It is a common fact that when it comes to saving the more time one gets to save the longer the asset has to grow into a substantial amount. This wisdom also applies to saving towards your child(ren)’s education goals. A few weeks ago, we had a client couple visit AG Tax who wished to know about beneficial ways to begin saving for their new born child’s education; when it comes to Canada, no other plan could be better than a Registered Education Savings Plan (RESP).
Not only is it beneficial tax-wise, but it also qualifies for various grants from the government. In this article, we have prepared a brief summary on RESP’s, and other factors related to saving into an RESP, which should be informative for many taxpayers with children who intend to save for their children’s education soon or in the near future.
Please note that there are significant filing requirements and potential penalties for U.S. persons holding Registered Education Savings Plans. Please consult with a qualified cross-border tax advisor before opening an RESP if you have any U.S. ties. See this article here (Tax obligations for foreign nationals residing in the U.S.) for more information.
What is a Registered Education Savings Plan?
An RESP allows parents, grandparents, relatives, or any other persons to save for a child’s post-secondary education. The money deposited into an RESP is after-tax but the asset grows tax-free until withdrawal(s) are made by the beneficiary. The asset also benefits from contributions made by the government if the person qualifies.
Additional Benefit: Government Contributions towards an RESP
On opening an RESP, the individual can apply for government grants, such as: the Canada Education Savings Grant (CESG), and the Canada Learning Bond (CLB).
- CESG consists of contributions (maximum $7,200 until the child turns 17 years of age) made by the Canadian Government towards an RESP. It is done to encourage parents to begin saving early for their child’s post-secondary education. The federal government contributes an additional 20% on every dollar contributed by the benefactor on the first $2,500 contributed into a RESP. Additionally, depending upon a family’s net income, the plan may qualify for a further contribution of 10% to 20% of every dollar of the first $500 saved into an RESP each year.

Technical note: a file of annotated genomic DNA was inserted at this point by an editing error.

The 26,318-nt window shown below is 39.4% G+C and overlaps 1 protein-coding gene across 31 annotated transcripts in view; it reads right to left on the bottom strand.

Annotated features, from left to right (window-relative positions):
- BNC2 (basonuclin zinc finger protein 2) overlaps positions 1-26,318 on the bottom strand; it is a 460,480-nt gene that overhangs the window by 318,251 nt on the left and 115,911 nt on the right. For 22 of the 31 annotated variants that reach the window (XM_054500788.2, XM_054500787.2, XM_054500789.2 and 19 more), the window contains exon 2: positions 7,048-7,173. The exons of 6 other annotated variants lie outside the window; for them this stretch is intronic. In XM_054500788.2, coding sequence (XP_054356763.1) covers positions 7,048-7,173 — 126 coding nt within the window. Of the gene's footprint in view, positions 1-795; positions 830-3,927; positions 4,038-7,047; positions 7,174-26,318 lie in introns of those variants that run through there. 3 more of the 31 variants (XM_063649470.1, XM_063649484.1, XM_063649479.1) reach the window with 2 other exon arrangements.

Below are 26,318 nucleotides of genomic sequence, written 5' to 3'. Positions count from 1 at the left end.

- Similarly, the CLB is a contribution made by the Canadian government to a maximum of $2,000 to encourage RESP savings. If the child is born after 2003 and the family is receiving the national child benefit supplement, the RESP may qualify for an initial $500 contribution from the government to assist in covering the costs of a post-secondary education. After the initial $500 contribution the RESP could receive $100 each year up until the child turns 15, the initial contribution plus annual additions adds up to a maximum of $2,000 per child.
RESP Investments & Types of RESP
RESP’s can be opened at a bank, credit union or at a mutual fund company, invested in mutual funds, or in laddered cash . Often individuals prefer to have it as a mutual fund allowing it to grow significantly within the allotted period, provided the mutual fund continues to excel.
Other than the choice of investment, it is also important to decide upon the type of RESP, i.e. whether it will be an individual plan, a family plan, or a group plan. The differences are as follows:
- Individual Plan: This plan may be suitable if there is only one child for whom the saving is being carried out, and/or if the benefactor is not directly related to the beneficiary. In this case the government grants are available but only if the beneficiary qualifies.
- Family Plan: This plan may be suitable if the account is to be created for more than one child and all of them are related to the benefactor, either by blood (brother/sister, children, or grandchildren), marriage (Step children), or adoption. All the children are equal beneficiaries. The main advantage of a family plan is that the savings can be shared and used for each child according to their need. The government grants may be used by any beneficiary named in the RESP, to a maximum of $7,200. However, some benefits are receivable only if the beneficiaries are siblings.